The Central African Republic (CAR) has stepped up efforts to reformalise its diamond mining sector and reduce the prominence of its alluvial mining channels. The encouraging sector-wide reform was made to return diamond production to the formal market and was announced ahead of future refinements to the international Kimberley Process that ensures mining proceeds aren’t used to fund conflicts.
Precious diamond-funded conflict is a controversial topic worldwide, with 81 countries being members of the Kimberley Process diamond regulation organisation designed to starve fighters of funds sourced from mine production.
CAR was previously limited by a Kimberley Process-related export ban imposed in May 2013 that has severely reduced the size of the country’s formal diamond mining sector.
Despite a 2016 lifting of the ban brokered by parties in the United Arab Emirates, revenue from the formal diamond mining sector declined US$59.7 million, or 97%, to $2.3 million in the six years to 2018.
The country’s 2016 efforts to reformalise diamond sector production had followed at least two years of inter-religious conflict funded by the illicit trafficking of diamonds.
Head-of-state President Faustin Archange-Touadéra’s decree, made on September 30, 2019, ahead of the December 2-3 World Diamond Council (WDC) annual meeting, requires all buying houses to export at least US$3 million of output each financial quarter.
Presidential Decree No 19.282 involves a qualification period applying for buying houses for the remainder of the year.
A release championed the reform, arguing “Going forward, the CAR’s Government will stand for a bold new and drastic approach where full transparency and proper due diligence protocols, traceability of individual parcel and OECD Due Diligence Guidance will be crucial.”
Houses are expected to follow sourcing protocols and withdraw from the so-called informal circuit as part of the reform that will also ensure no blood diamonds become part of the supply chain.
Any houses not meeting pre-conditions by December 31, 2019, will not be given a contract by CAR’s Government. Foreign buyers that don’t comply with the new approach are to have their licences revoked.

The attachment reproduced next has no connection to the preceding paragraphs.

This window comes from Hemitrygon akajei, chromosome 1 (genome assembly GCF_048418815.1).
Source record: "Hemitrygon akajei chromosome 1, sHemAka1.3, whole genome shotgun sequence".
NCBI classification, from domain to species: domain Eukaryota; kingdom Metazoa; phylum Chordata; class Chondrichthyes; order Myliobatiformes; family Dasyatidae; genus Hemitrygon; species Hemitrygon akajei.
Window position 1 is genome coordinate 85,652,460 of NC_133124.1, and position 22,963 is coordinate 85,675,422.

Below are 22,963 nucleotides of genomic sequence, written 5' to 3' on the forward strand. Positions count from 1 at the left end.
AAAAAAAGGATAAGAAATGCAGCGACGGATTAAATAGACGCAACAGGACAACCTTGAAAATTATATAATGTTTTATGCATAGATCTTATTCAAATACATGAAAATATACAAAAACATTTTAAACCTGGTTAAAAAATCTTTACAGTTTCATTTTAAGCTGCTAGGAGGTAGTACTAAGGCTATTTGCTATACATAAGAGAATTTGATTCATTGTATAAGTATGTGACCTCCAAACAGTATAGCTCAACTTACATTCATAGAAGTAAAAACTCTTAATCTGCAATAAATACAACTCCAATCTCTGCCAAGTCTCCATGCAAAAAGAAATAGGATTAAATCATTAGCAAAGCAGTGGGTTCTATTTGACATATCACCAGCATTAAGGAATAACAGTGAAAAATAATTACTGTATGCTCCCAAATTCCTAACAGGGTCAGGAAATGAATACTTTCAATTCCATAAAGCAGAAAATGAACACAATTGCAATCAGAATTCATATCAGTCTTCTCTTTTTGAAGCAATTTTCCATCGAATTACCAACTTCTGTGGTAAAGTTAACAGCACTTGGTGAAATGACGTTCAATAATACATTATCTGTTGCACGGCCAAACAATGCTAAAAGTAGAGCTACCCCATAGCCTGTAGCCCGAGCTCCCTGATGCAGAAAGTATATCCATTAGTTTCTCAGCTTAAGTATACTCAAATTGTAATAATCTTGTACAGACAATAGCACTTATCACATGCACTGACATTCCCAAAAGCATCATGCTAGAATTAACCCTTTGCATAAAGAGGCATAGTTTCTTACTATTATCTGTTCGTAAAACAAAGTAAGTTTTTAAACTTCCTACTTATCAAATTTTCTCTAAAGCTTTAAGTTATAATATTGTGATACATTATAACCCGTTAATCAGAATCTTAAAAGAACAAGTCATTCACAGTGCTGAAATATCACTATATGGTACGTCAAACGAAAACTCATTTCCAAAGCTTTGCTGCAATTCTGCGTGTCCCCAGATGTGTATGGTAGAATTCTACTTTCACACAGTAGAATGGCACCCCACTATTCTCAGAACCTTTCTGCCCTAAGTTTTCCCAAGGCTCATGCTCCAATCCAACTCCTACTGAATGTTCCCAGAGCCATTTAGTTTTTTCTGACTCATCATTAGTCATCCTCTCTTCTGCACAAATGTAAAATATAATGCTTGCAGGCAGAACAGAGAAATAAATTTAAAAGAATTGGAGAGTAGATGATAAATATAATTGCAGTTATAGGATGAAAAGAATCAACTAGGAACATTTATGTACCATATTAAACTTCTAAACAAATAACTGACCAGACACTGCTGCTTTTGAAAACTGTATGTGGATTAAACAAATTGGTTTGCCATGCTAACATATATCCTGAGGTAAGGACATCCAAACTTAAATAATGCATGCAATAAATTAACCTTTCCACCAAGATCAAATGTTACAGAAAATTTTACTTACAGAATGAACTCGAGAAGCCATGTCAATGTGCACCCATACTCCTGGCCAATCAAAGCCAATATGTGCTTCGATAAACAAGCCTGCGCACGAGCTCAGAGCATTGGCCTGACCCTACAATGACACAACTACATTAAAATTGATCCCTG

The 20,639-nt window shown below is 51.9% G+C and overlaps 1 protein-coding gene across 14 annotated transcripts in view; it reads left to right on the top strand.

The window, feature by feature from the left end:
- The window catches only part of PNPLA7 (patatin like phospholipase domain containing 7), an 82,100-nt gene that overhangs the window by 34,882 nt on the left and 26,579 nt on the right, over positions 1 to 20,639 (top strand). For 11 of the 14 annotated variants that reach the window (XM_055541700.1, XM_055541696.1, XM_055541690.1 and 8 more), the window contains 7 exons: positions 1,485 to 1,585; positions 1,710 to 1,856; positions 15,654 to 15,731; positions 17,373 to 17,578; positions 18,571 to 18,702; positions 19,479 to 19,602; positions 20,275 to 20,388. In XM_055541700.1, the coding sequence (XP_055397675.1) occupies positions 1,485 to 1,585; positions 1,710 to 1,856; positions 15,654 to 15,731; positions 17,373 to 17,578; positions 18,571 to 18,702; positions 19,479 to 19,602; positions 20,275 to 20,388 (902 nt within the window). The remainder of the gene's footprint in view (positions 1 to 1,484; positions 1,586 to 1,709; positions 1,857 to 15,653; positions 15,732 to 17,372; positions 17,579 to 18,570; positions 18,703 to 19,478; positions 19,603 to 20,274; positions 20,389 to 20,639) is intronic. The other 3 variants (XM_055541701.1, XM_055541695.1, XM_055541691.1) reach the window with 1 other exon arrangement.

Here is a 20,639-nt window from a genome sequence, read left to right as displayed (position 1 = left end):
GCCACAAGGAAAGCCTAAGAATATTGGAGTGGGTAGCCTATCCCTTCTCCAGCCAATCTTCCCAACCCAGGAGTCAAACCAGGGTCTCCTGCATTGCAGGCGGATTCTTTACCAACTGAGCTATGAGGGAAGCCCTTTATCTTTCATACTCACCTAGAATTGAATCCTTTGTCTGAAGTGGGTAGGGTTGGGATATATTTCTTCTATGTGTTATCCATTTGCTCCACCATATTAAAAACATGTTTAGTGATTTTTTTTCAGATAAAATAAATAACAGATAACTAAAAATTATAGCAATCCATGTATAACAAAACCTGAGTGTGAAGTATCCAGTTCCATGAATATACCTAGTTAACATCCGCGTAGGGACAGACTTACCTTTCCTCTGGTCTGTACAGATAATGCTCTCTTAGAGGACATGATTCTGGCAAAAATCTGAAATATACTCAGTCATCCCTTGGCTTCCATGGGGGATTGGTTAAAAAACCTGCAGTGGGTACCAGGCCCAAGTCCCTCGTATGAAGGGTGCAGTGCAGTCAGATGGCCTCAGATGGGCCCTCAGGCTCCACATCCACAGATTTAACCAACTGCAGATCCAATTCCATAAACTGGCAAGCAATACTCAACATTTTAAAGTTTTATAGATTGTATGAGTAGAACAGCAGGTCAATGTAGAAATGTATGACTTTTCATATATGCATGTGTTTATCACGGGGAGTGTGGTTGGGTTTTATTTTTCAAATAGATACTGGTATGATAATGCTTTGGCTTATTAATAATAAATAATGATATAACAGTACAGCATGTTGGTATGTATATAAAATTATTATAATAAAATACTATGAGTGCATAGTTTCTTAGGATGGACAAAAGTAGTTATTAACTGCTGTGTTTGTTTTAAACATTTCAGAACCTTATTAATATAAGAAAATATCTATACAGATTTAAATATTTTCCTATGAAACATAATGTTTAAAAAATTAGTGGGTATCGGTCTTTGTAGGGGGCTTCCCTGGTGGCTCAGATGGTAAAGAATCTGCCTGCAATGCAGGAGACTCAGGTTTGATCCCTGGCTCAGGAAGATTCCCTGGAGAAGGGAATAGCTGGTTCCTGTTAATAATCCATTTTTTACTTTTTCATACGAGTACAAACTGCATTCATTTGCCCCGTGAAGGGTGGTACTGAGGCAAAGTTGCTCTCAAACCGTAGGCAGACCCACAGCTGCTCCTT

Reformalisation of the country’s diamond sector will hopefully rejuvenate job opportunities and investment and open the market to foreign investment or investment from other parts of Africa.
To help encourage the reform, only a small 4% exportation tax will apply to diamond exports.
Back before the original ban, diamond output in 2012 made up 40% of total exports for the country and was a source of employment for one in four people in a population of 4 million. In 2012, CAR was the world’s 10th-biggest diamond producer by value, exporting $62 million of diamonds that year and in 2011.
Jobs and funding could return to the marketplace with the latest reform, and project opportunities be widened to financiers outside of the country and the continent.
Assuming the country’s mines can still produce and supply a similar capacity, the reform could dramatically affect the amount of export dollars going through government coffers.
It will be encouraging to see this reform play out as CAR moves forward in the wake of continued refinements to the Kimberley Process.
Compliance with the Kimberley Process Certification Scheme is an important end goal for countries in Africa. Participation in the scheme is vital for economic success and for reducing the kinds of conflict that can hamper mining projects and real progress on the continent.
- Yolanda Torrisi is Chairperson of The African Mining Network and comments on African mining issues and the growing global interest in the continent. Contact: email@example.com